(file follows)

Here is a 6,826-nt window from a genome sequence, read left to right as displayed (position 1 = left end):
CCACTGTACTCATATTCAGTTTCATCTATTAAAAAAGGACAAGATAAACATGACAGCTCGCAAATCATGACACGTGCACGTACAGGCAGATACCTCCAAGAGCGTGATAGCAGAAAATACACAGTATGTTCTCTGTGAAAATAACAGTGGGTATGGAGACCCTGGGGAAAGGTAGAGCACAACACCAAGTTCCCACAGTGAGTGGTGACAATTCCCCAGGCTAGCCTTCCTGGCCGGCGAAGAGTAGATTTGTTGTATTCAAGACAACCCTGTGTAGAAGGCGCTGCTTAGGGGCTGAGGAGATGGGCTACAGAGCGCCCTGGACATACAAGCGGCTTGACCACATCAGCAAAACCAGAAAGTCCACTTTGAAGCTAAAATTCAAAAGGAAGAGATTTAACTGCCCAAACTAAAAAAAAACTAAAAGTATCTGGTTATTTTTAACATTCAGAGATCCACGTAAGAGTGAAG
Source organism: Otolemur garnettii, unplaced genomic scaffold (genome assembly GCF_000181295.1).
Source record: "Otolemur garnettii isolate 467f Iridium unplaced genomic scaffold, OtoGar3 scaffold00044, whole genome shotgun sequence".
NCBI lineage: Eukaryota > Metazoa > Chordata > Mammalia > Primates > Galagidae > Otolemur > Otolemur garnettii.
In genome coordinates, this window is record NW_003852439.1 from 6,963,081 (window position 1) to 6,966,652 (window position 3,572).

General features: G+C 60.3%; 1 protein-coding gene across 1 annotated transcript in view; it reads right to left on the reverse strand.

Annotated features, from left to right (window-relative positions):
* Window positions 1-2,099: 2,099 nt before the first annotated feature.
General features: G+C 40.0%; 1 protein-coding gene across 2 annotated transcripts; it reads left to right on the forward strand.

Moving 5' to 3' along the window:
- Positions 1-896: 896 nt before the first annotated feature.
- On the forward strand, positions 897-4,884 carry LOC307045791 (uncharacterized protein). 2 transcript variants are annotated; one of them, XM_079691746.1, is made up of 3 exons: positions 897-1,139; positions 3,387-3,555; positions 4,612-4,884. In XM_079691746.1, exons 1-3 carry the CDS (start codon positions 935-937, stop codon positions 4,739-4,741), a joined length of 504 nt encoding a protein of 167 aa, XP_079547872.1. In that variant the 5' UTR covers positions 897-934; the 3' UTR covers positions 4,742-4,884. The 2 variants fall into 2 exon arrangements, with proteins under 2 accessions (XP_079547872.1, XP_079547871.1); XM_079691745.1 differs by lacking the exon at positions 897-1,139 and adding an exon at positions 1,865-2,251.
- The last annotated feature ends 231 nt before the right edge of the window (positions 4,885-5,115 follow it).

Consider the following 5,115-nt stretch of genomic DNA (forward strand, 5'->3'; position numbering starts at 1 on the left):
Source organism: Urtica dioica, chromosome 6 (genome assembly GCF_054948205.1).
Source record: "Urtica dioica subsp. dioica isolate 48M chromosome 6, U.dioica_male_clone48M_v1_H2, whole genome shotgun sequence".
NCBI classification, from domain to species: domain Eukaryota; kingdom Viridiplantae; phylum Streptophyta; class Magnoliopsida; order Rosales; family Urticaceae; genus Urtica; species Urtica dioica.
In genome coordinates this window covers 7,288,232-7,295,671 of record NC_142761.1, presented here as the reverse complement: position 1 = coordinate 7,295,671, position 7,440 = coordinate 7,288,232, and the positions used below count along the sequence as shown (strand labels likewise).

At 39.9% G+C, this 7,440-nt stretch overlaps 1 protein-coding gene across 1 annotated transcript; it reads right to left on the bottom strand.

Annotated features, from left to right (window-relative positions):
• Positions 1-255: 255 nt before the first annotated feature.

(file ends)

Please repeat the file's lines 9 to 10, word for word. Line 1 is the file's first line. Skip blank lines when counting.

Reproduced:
* Window positions 1-2,099: 2,099 nt before the first annotated feature.
General features: G+C 40.0%; 1 protein-coding gene across 2 annotated transcripts; it reads left to right on the forward strand.